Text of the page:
Garden of the Month: May 2011

Winn Frankland’s beautiful garden at 122 High Street is a perfect spring garden, with
abundant flowers as well as buds and shoots appearing with the promise of more to
come. Frankland has gardened in this spot since coming to Ashland 16 years ago. She used to do all but the heaviest lifting herself, spending at least one hour a day. Now she has help in the garden four hours a week, while she practices Energy Medicine as developed by Donna Eden. Before coming to Ashland, she was a professional landscape designer in Chapel Hill, North Carolina, and transformed gardens in Tampa,

Among the profusion of plants are many roses throughout the garden, including a hedge
of Simplicity roses and a climbing Peace rose which, at ten or eleven feet in height,
affords lovely views from a high deck and breakfast room. There are also David Austen roses and several Cecile Brunners.

Seeking equal-opportunity blessings for the garden, she has statuary of Buddha and
Saint Francis, and many smaller pieces, including a great frog who often wears a
charming hat of a blossom from the huge camellia nearby (the bush and its blossoms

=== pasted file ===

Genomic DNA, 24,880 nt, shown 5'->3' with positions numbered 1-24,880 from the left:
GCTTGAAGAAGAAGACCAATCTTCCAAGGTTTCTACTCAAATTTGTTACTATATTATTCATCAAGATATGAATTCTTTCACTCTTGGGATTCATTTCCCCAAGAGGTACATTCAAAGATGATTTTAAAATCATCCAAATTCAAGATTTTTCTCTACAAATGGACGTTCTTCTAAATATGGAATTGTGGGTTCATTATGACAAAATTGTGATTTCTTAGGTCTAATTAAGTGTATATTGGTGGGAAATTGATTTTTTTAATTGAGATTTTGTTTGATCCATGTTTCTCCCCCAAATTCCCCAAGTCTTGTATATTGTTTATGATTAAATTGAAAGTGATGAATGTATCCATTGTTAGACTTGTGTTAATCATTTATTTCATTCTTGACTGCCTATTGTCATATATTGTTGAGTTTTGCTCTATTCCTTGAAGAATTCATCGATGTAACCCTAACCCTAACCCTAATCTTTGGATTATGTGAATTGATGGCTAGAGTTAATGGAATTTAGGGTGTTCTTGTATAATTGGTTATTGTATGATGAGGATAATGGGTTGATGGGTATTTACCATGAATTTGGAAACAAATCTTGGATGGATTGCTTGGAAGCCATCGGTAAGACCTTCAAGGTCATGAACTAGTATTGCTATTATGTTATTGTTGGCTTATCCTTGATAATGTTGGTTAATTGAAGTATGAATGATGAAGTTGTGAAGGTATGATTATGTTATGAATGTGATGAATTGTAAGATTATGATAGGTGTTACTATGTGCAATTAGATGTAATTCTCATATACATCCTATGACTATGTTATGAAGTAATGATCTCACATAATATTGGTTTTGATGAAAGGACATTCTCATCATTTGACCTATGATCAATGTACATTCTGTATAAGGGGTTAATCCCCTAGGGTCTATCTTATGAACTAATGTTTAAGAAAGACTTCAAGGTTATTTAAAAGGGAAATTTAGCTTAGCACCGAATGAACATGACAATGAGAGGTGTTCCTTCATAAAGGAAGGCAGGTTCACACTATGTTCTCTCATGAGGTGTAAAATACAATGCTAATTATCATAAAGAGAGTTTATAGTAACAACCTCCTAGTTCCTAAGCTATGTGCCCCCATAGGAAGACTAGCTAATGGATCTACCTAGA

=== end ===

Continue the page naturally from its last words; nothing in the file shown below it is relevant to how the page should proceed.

are huge). There is a large tiered fountain in the back yard.

Frankland has custom-designed fences, screens, and gates—adapted from others she has seen—that allow views of the lovely garden, but keep the deer out. Because the crafty deer had discovered they could leap between the top of a gate and the bottom of an arbor that topped it, she designed a secondary section to the gate, creating an airy and clever Dutch-door effect.

The two largest trees are a huge spruce in back and an artfully-pruned deodar cedar
in the side yard. There are prolific fig, apple, pear, and cherry trees, including her first
foray into espaliering. She has a “grandfather” peach that doesn’t have a huge crop,
but that which it has are delicious, and remind her of her southern roots. There are many Japanese maples of varying ages, size, and varieties. The large tree to the left in the front yard is a maple with burgundy leaves. A dogwood along the driveway has been protected from deer with a wonderful wooden screen that matches other garden hardscape features. In addition, there are elderberry, madrone, and she recently added
a Hinoki cypress to the front yard for its architectural shape.

Vegetable plants are primarily on the left side of the fenced area in front, but placed
so carefully as to appear purely decorative. Among the many herbs throughout
but concentrated in back are sage, thyme, lavender, rosemary, sweet woodruff, and feverfew. Other plants include Korean forget-me-nots, euphorbia, lilac, butterfly bush, rose of sharon, lamium, tulips, hydrangea, gloxinia, wallflower, star magnolia, hellebore,foxglove, stewartia, peonies (including tree peonies), heuchera, daphne, cotoneaster, bleeding heart, columbine, viburnum, spirea, and forsythia. Laurels of several kinds as
well as photinia, Oregon grape, and a mugo pine add interest.

This is a lush and beautiful landscape.